Monday, November 29, 2010

Tigers Tagged - Season Two of XXX

Season two of xxx is on the way and from the looks of things this will be interesting.

A Facebook posting this week revealed Dr. xxx somewhere in xxx working with the production crew from xxx.

If we're being a little obtuse with this post, it's because we don't want to give away season two of xxx or the production crew who made history at xxx and then went on to production controversy at xxx.

Right about now you're saying "why the xxx do I even read this xxx blog anyway?" we might agree with you.

The Tiger pic is pretty cool though, ain't no bones in that shark.

Should be another eye popping shark season when xxx airs sometime in xxx on the xxx channel.

The Trash Talking Blog-Dogs

Last week we posted Carcharhinus longimanus - Bahamas New Shark Rush, an in depth look at how new shark site development and ongoing conservation efforts *might* go at Cat Island, Bahamas.

The Op-Ed was directed at industry members vying for this site and these unique and increasingly rare sharks, 99.3% are estimated to have been fished out of the Gulf of Mexico alone.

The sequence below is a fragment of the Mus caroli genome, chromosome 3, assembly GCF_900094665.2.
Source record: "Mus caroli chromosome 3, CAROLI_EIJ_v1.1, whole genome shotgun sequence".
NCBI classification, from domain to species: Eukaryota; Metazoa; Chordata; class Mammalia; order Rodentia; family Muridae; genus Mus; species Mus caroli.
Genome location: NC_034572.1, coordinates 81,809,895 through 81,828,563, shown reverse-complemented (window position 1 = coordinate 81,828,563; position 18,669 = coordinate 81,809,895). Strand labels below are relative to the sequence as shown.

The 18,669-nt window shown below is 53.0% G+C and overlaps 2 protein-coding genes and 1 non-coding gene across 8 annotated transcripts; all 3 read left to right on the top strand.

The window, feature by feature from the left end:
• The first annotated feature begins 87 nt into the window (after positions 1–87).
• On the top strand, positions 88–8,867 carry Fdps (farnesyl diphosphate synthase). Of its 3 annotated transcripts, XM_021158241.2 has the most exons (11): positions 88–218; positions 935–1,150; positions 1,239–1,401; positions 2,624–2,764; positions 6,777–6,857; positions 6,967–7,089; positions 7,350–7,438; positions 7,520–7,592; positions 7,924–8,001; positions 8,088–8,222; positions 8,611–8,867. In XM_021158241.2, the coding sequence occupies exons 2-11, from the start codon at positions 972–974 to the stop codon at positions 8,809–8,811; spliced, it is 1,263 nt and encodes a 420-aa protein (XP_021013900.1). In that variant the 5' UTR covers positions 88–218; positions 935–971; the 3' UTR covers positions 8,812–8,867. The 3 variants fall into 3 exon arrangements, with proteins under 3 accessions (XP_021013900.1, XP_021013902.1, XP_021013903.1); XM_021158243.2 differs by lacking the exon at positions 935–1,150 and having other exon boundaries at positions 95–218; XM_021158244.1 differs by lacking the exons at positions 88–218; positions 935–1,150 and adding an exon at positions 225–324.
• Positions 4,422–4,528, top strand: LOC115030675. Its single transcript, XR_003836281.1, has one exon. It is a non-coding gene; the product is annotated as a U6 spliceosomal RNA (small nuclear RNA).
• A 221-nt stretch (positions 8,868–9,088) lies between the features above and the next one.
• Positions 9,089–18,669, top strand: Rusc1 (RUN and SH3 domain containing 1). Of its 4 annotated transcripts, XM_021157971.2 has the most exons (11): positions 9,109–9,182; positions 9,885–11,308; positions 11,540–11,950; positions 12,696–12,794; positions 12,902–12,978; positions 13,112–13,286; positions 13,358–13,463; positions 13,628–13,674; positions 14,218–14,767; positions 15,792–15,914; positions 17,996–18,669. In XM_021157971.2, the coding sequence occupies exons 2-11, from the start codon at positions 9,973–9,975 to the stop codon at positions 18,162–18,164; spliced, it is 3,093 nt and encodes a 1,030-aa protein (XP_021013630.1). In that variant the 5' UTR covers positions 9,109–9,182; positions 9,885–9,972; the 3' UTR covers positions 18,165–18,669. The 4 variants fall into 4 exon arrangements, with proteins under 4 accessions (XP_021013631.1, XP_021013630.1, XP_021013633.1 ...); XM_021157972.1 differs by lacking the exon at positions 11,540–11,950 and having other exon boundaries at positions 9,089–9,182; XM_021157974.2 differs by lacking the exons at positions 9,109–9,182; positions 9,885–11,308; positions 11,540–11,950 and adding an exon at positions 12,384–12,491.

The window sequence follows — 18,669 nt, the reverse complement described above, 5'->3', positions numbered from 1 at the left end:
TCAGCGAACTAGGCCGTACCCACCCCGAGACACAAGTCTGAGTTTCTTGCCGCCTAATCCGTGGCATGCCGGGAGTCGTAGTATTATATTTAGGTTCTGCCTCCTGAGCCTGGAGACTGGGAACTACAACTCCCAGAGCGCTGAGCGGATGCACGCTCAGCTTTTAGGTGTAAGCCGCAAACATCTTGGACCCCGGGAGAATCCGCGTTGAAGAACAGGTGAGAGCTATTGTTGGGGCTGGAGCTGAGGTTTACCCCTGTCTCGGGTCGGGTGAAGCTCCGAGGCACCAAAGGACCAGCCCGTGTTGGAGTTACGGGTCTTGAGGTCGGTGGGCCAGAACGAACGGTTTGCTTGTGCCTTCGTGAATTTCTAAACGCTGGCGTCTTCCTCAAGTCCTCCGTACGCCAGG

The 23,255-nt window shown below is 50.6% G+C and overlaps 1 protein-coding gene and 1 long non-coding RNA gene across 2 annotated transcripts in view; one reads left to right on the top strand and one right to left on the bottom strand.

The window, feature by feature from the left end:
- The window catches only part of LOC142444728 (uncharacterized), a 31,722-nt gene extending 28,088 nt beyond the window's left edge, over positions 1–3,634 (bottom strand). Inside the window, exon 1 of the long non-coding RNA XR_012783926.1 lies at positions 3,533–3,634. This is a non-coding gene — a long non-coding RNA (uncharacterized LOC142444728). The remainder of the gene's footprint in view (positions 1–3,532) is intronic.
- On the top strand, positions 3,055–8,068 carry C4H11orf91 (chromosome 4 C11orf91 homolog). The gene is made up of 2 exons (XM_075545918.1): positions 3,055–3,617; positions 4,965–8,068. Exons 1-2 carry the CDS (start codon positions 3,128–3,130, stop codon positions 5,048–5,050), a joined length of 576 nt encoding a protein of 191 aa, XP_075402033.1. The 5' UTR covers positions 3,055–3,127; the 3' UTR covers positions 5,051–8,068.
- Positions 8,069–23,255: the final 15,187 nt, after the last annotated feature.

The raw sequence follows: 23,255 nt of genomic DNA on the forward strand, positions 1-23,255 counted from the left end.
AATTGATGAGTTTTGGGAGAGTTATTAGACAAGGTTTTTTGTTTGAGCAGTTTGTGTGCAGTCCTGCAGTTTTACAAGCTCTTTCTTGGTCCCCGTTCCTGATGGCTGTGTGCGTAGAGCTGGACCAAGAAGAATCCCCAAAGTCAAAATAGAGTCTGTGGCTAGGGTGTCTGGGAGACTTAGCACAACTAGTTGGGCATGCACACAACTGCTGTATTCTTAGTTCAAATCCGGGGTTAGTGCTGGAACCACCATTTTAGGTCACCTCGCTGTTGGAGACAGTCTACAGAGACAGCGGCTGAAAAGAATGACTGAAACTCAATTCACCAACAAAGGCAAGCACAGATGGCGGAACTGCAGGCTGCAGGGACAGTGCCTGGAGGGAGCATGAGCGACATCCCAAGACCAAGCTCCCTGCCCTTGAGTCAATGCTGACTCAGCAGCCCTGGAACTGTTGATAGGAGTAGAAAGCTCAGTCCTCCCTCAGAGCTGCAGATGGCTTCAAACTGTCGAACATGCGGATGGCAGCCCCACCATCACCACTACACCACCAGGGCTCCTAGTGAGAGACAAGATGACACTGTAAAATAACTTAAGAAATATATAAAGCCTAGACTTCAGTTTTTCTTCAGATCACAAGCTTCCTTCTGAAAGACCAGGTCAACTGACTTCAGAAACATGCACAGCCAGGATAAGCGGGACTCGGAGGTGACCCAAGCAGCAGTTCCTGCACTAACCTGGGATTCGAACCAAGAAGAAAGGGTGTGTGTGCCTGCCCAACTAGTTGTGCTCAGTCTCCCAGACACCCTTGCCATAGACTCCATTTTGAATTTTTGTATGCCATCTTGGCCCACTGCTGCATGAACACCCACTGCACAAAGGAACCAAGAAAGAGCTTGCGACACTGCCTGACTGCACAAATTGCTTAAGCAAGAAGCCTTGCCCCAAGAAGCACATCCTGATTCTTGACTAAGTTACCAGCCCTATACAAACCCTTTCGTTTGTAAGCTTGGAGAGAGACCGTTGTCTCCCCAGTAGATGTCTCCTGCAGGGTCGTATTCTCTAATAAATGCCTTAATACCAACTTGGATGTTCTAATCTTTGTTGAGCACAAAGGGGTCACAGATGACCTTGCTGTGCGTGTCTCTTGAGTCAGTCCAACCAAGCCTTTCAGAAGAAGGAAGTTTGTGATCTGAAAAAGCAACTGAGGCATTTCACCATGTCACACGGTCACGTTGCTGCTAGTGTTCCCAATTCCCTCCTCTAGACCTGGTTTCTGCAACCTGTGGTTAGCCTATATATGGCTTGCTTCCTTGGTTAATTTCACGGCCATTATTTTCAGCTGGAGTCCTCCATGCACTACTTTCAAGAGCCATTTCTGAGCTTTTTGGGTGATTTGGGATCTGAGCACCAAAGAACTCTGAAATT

At least three websites are now inviting divers to come and dive with Oceanic whitetips in the Bahamas, and at least one operator has responded to last weeks post.

The ideas brought up are certainly worthy of further discussion and even action, if you can get past the label, "Trash Talking Blog-Dogs";)

More trash talking here, Hic Rhodus hic salta indeed!


There has been a lot of blogging going on from the trash talking blog-dogs out there lately. Mostly on how to interact with sharks and how to conduct an eco-business. Here is the deal when it comes to Eco-tourism from my perspective - shark diving tourism, and catch and release shark fishing are the sharks only hope. I am not going to go into catch and release fishing in this blog, but regardless of my opinion, or your opinion, it is a necessary evil. Not everyone is going to dive with sharks, and sport fishing is the largest spenders of trickle down economics in the marine world. So more on them later.

Here is the deal - As I said, Eco-tourism is the sharks only salvation. The reality is, whether you like it or not - Governments do NOT care about sharks, or saving sharks - or the environment - THEY NEVER HAVE, AND THE NEVER WILL! What they care about are two and votes. So if you have a lot of money you can convince the government to protect sharks, by throwing them large sums - then sharks will get some protection. But, if you do not have a shit load of money, then you better have the votes behind you to keep their butts in office. Other than that, they don't care about the cause, they care about their own agendas, and keeping and sustaining their power.